For instance, a person’s expectations at the beginning of a new relationship will be lower than those of someone who has a close-knit group of friends if they enter it after a string of unsuccessful romantic relationships or bad friendships. On the other hand, if someone’s ex-girlfriend showered him with gifts and affection, he might anticipate the same things from his next partner.

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These expectation levels can frequently be used in conjunction with costs vs. benefits, another fundamental idea of the theory’s usefulness. This is arguably the most well-known use of the theory since it provides a give and take; meter that can be used to assess the potential effort that each partner is contributing to the relationship.

The things that someone would view as a drawback in a relationship are the costs; in this theory component. Costs might mount up quickly from a partner who routinely neglects to do household chores or from a friend who is always borrowing money. According to this notion, benefits are characteristics that a person may view as advantageous. There may be many advantages to having a friend who is always there to listen when things are tough or who consistently invites you out for a beer on Sunday afternoon.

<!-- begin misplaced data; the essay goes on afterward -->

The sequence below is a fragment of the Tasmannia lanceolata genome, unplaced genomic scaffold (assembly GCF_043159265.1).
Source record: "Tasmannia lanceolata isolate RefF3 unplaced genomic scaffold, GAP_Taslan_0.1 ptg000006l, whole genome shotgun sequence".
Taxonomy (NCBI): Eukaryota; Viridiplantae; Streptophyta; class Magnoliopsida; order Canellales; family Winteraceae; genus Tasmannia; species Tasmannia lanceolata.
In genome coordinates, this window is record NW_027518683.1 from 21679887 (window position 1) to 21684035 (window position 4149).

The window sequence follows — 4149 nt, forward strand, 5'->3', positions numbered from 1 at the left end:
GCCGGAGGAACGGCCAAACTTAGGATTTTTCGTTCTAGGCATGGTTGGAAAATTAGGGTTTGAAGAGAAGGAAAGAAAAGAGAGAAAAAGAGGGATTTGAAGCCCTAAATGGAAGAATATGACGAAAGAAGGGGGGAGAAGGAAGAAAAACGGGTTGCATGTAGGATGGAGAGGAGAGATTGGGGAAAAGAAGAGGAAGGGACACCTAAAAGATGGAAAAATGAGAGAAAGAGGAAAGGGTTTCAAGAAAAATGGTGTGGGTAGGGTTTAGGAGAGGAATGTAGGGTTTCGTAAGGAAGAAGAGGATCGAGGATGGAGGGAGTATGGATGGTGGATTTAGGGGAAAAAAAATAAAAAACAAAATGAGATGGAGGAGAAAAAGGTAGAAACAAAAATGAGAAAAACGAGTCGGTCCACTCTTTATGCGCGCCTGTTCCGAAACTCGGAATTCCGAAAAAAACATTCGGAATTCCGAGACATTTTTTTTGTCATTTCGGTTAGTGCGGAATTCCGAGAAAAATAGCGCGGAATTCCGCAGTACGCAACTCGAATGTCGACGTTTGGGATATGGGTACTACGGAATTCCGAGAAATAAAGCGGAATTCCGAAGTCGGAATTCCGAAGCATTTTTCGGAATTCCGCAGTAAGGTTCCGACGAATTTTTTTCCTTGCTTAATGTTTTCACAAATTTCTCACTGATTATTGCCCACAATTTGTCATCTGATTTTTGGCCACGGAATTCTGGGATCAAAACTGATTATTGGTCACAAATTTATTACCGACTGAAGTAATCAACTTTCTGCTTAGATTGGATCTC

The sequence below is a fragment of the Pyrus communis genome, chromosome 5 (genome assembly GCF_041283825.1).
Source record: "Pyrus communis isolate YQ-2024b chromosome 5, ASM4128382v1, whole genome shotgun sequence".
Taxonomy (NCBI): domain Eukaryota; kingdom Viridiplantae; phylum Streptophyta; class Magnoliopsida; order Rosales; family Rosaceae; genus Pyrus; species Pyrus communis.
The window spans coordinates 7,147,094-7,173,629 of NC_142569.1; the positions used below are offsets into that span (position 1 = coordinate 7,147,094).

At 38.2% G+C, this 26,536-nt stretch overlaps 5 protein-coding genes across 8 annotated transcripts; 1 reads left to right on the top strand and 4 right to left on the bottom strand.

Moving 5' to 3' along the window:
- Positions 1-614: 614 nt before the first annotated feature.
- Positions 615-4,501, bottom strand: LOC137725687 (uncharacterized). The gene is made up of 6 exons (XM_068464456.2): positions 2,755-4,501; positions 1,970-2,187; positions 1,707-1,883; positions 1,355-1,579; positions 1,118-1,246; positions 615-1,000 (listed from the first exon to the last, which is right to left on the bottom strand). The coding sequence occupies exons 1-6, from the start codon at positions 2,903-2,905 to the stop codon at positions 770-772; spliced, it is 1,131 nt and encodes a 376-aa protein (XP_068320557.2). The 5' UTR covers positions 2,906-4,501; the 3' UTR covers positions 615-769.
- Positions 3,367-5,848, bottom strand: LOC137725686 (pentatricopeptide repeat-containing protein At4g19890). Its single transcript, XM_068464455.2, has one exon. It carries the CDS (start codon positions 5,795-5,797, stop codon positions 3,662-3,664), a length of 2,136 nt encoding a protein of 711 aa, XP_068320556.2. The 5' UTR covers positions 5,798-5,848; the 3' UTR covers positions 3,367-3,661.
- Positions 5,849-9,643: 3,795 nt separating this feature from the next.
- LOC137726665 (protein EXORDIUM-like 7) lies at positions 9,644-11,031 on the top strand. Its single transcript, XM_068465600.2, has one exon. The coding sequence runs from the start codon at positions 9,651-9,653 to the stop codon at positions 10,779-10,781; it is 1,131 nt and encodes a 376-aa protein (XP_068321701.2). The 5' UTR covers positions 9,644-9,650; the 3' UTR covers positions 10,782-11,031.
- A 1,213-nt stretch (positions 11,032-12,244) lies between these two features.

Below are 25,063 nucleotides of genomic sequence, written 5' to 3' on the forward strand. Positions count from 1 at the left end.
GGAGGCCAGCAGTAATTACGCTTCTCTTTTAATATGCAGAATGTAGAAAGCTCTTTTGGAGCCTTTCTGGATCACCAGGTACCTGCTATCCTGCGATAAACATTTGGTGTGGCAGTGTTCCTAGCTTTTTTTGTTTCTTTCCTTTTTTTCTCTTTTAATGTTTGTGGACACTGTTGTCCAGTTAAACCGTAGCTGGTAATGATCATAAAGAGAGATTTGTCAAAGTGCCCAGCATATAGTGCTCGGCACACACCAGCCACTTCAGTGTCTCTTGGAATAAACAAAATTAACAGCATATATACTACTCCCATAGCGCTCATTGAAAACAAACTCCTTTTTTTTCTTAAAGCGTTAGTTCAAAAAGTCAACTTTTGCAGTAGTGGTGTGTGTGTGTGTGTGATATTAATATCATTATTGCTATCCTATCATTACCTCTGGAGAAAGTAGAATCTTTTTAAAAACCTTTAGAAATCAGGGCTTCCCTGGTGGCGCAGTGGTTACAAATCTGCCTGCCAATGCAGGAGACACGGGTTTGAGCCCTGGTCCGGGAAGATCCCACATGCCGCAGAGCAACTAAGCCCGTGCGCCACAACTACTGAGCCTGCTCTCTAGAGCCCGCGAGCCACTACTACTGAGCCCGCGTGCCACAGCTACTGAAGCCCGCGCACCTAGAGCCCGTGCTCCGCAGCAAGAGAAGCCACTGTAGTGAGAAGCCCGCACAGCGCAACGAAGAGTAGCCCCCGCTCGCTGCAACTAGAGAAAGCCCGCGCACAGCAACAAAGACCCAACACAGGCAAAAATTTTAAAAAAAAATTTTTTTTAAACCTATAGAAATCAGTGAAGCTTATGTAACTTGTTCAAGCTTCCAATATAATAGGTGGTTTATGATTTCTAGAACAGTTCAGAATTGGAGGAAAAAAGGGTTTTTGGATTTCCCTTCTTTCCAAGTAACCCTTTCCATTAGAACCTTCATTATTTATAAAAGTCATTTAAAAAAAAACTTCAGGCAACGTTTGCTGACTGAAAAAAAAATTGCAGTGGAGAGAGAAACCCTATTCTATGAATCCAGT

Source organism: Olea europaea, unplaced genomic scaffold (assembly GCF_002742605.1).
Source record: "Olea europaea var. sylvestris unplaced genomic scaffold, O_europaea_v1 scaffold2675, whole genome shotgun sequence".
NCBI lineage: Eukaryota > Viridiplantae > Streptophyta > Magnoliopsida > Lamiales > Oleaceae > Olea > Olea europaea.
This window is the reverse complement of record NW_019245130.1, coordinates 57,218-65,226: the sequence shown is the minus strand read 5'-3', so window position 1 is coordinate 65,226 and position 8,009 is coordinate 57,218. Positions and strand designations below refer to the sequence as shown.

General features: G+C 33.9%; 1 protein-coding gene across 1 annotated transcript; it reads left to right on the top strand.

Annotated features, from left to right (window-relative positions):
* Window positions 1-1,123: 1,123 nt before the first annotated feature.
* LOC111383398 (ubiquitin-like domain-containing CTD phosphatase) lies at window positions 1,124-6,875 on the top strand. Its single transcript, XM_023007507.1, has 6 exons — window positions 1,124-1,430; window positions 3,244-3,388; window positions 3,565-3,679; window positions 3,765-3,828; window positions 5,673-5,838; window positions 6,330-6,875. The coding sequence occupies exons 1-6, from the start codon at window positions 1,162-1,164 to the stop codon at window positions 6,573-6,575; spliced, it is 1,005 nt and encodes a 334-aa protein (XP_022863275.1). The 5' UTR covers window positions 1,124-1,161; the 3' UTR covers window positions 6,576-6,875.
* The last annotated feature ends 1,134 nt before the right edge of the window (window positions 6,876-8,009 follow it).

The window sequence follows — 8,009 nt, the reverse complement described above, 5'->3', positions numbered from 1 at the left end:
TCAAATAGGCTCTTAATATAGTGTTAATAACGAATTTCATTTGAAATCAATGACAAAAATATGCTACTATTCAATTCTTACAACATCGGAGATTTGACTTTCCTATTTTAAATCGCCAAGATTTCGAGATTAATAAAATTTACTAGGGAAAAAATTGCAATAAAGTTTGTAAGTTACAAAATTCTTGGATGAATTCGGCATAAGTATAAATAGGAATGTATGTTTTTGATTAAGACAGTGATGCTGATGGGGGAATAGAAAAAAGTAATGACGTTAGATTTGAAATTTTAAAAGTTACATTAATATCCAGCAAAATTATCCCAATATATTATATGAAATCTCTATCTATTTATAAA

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A valuable relationship will be as far away from the expense category as feasible, according to the notion. Human behaviour suggests that there will likely be some costs associated with a connection, but if there are enough favourable features to offset the negative ones, the costs are meaningless.

The Cost and Benefit of Social Exchange Theory

According to social exchange theory, we should calculate the value of a connection by deducting its costs from its benefits. Costs include things that you may view as undesirable, such as having to invest time, money, and energy in a relationship. For instance, it could be considered a high cost if a friend of yours consistently borrows money from you without paying it back. The things you gain from a relationship include enjoyment, camaraderie, friendship, and social support. Even though your friends can be a bit of a freeloader, they nevertheless add a lot of excitement and joy to your life. You may conclude that the advantages of the friendship outweigh its value. Positive relationships have more advantages than disadvantages. When there are more expenses than advantages in a connection, it is considered negative.

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Summing Up

According to the social exchange communication hypothesis, people communicate with others expecting their communication to be returned in like. It is a theory predicated on the notion that social conduct emerges from an exchange process. This idea holds that people balance the possible advantages and disadvantages of their social connections. They will end or leave the connection when the risks become too great for them to bear. The idea is founded on the idea that a cost-benefit analysis process is what forms a relationship between two individuals.